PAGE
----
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Looking at the recent G20 Finance meeting in Australia
The recent G20 meeting of global finance chiefs in Australia has paved the way for some significant developments in boosting growth across the world. Some 1,000 measures have been put forward by the G20 countries and these measures are expected to lead to increased growth of 1.8%, just short of the 2% targeted at the beginning of the year.
But this G20 conference was not just about growth. Amongst a raft of other measures Finance Ministers also discussed tax reforms and the financial sector. Although just half way through delivering two-year 15-point Base Erosion and Profit Shifting (BEPS) Action Plan which aims at tackling cross-border tax evasion, ministers reaffirmed their commitment to further strengthen tax avoidance powers and to “ensure international tax rules keep up with advances in changing business models.”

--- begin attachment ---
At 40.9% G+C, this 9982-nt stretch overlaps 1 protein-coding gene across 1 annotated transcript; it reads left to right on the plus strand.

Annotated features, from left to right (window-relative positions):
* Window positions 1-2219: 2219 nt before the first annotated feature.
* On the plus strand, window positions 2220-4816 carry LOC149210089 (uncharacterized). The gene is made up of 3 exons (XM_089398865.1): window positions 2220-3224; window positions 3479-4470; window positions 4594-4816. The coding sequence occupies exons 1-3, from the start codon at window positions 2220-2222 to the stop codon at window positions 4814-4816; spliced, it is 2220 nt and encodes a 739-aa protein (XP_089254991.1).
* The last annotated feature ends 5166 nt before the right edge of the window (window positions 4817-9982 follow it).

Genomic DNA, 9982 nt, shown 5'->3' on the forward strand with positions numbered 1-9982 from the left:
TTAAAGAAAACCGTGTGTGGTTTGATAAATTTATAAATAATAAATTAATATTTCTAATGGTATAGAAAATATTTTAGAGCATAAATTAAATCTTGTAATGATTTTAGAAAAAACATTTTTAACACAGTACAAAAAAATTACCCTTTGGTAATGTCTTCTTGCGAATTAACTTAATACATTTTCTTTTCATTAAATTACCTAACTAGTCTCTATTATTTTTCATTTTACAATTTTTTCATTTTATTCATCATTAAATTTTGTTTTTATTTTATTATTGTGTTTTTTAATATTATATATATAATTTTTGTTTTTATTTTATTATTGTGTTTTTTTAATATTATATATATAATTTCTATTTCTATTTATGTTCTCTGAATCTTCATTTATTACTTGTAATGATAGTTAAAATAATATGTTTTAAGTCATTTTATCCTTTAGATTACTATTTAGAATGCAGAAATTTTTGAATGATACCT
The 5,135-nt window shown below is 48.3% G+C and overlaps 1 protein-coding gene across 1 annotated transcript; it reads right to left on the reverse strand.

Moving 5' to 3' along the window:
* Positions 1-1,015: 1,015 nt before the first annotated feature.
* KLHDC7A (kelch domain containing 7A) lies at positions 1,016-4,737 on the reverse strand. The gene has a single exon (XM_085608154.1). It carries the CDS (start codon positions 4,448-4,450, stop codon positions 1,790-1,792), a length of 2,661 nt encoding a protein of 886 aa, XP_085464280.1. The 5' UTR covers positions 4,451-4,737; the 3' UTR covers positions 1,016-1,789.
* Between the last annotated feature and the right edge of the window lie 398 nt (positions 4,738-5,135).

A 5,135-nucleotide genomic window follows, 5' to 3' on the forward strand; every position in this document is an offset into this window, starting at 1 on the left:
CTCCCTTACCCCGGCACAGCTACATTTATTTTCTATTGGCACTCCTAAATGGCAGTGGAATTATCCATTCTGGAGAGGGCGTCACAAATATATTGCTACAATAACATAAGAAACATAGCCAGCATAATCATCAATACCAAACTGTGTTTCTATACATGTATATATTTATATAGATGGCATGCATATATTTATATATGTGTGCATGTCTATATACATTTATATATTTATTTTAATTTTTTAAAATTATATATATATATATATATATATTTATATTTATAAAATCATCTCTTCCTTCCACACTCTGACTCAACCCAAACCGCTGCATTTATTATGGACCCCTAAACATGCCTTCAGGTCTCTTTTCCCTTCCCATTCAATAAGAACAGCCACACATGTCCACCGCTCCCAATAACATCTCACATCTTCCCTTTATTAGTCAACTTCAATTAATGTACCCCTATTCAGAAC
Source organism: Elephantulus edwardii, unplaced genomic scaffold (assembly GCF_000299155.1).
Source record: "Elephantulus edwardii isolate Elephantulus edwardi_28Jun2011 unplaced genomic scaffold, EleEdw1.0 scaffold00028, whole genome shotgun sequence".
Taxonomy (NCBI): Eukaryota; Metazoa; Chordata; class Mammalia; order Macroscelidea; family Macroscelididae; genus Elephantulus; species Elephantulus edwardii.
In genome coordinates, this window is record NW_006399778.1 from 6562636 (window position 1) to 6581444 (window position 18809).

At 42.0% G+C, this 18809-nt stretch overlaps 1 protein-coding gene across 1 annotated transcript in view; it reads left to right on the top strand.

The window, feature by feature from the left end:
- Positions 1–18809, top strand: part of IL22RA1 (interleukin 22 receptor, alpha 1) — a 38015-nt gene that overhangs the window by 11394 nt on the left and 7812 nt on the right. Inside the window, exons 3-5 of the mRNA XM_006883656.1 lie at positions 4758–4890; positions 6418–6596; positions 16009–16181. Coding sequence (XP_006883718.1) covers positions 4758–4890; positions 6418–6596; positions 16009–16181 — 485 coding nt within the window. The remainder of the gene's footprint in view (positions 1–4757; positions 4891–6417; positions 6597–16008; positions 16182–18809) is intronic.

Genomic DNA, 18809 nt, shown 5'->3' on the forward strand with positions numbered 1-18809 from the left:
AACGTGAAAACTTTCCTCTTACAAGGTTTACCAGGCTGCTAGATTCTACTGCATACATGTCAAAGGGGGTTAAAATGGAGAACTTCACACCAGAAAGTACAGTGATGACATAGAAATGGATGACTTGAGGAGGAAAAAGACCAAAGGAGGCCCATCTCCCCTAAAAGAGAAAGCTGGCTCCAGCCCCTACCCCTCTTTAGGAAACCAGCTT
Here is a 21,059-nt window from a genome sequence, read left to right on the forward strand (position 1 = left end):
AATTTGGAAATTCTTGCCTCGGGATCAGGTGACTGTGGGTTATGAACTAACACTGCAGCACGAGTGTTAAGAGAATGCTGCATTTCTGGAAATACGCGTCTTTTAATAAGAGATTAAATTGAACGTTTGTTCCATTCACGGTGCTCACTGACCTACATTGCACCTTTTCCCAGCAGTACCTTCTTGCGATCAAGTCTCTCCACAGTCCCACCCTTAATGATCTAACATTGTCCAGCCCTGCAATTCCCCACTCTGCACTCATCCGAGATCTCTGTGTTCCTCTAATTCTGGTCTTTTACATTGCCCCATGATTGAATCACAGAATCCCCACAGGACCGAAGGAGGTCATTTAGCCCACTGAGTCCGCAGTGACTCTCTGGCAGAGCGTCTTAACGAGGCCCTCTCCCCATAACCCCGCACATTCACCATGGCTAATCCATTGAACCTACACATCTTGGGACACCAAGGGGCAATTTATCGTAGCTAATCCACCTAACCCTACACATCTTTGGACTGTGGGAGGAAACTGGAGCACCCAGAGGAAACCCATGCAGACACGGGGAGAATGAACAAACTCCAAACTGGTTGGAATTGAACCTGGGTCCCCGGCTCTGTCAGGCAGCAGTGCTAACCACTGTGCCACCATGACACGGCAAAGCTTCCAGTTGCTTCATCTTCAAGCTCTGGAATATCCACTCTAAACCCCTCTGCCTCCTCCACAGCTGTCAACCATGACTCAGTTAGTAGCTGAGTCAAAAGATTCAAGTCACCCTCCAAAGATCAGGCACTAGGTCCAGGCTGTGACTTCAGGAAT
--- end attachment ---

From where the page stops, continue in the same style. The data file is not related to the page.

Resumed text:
On the banking front the G20 attendees renewed their desire to see change within the financial sector, both in finding ways to mitigate risk and in overcoming the ‘too big to fail’ mentality. On this latter issue, the G20 financial stability board has announced that it expects to deliver its proposals at the Leaders’ Summit in November. In the meantime ministers will continue to monitor markets closely and are particularly “mindful of the potential for a build-up of excessive risk in financial markets, particularly in an environment of low interest rates and low asset price volatility.”